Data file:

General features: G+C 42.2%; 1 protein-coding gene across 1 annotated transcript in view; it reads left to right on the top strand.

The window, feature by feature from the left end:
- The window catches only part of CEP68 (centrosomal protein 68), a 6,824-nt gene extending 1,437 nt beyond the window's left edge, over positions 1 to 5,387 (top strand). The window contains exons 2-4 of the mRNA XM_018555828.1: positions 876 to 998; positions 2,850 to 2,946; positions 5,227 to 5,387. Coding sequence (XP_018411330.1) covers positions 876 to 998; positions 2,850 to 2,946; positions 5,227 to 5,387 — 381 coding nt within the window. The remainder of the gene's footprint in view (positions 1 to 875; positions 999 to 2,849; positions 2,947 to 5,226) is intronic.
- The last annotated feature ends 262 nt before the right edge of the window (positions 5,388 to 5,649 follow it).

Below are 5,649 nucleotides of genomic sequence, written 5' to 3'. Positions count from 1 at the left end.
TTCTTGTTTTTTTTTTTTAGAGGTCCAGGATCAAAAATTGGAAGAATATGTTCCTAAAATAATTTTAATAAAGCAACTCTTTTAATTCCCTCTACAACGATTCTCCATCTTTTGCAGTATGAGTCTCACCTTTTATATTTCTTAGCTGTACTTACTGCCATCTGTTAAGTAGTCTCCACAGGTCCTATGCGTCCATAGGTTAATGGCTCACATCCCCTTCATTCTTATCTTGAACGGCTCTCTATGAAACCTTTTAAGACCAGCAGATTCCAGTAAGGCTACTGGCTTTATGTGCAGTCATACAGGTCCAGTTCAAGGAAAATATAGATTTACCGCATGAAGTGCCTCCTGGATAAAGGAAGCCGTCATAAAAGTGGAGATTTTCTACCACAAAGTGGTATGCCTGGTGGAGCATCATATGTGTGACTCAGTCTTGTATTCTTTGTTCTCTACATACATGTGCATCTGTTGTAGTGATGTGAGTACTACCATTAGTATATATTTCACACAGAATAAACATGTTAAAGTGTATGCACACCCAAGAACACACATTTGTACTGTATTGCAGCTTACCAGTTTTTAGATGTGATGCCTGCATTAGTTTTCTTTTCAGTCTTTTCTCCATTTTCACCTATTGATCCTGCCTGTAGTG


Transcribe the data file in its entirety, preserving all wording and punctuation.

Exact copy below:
General features: G+C 42.2%; 1 protein-coding gene across 1 annotated transcript in view; it reads left to right on the top strand.

The window, feature by feature from the left end:
- The window catches only part of CEP68 (centrosomal protein 68), a 6,824-nt gene extending 1,437 nt beyond the window's left edge, over positions 1 to 5,387 (top strand). The window contains exons 2-4 of the mRNA XM_018555828.1: positions 876 to 998; positions 2,850 to 2,946; positions 5,227 to 5,387. Coding sequence (XP_018411330.1) covers positions 876 to 998; positions 2,850 to 2,946; positions 5,227 to 5,387 — 381 coding nt within the window. The remainder of the gene's footprint in view (positions 1 to 875; positions 999 to 2,849; positions 2,947 to 5,226) is intronic.
- The last annotated feature ends 262 nt before the right edge of the window (positions 5,388 to 5,649 follow it).

Below are 5,649 nucleotides of genomic sequence, written 5' to 3'. Positions count from 1 at the left end.
TTCTTGTTTTTTTTTTTTAGAGGTCCAGGATCAAAAATTGGAAGAATATGTTCCTAAAATAATTTTAATAAAGCAACTCTTTTAATTCCCTCTACAACGATTCTCCATCTTTTGCAGTATGAGTCTCACCTTTTATATTTCTTAGCTGTACTTACTGCCATCTGTTAAGTAGTCTCCACAGGTCCTATGCGTCCATAGGTTAATGGCTCACATCCCCTTCATTCTTATCTTGAACGGCTCTCTATGAAACCTTTTAAGACCAGCAGATTCCAGTAAGGCTACTGGCTTTATGTGCAGTCATACAGGTCCAGTTCAAGGAAAATATAGATTTACCGCATGAAGTGCCTCCTGGATAAAGGAAGCCGTCATAAAAGTGGAGATTTTCTACCACAAAGTGGTATGCCTGGTGGAGCATCATATGTGTGACTCAGTCTTGTATTCTTTGTTCTCTACATACATGTGCATCTGTTGTAGTGATGTGAGTACTACCATTAGTATATATTTCACACAGAATAAACATGTTAAAGTGTATGCACACCCAAGAACACACATTTGTACTGTATTGCAGCTTACCAGTTTTTAGATGTGATGCCTGCATTAGTTTTCTTTTCAGTCTTTTCTCCATTTTCACCTATTGATCCTGCCTGTAGTG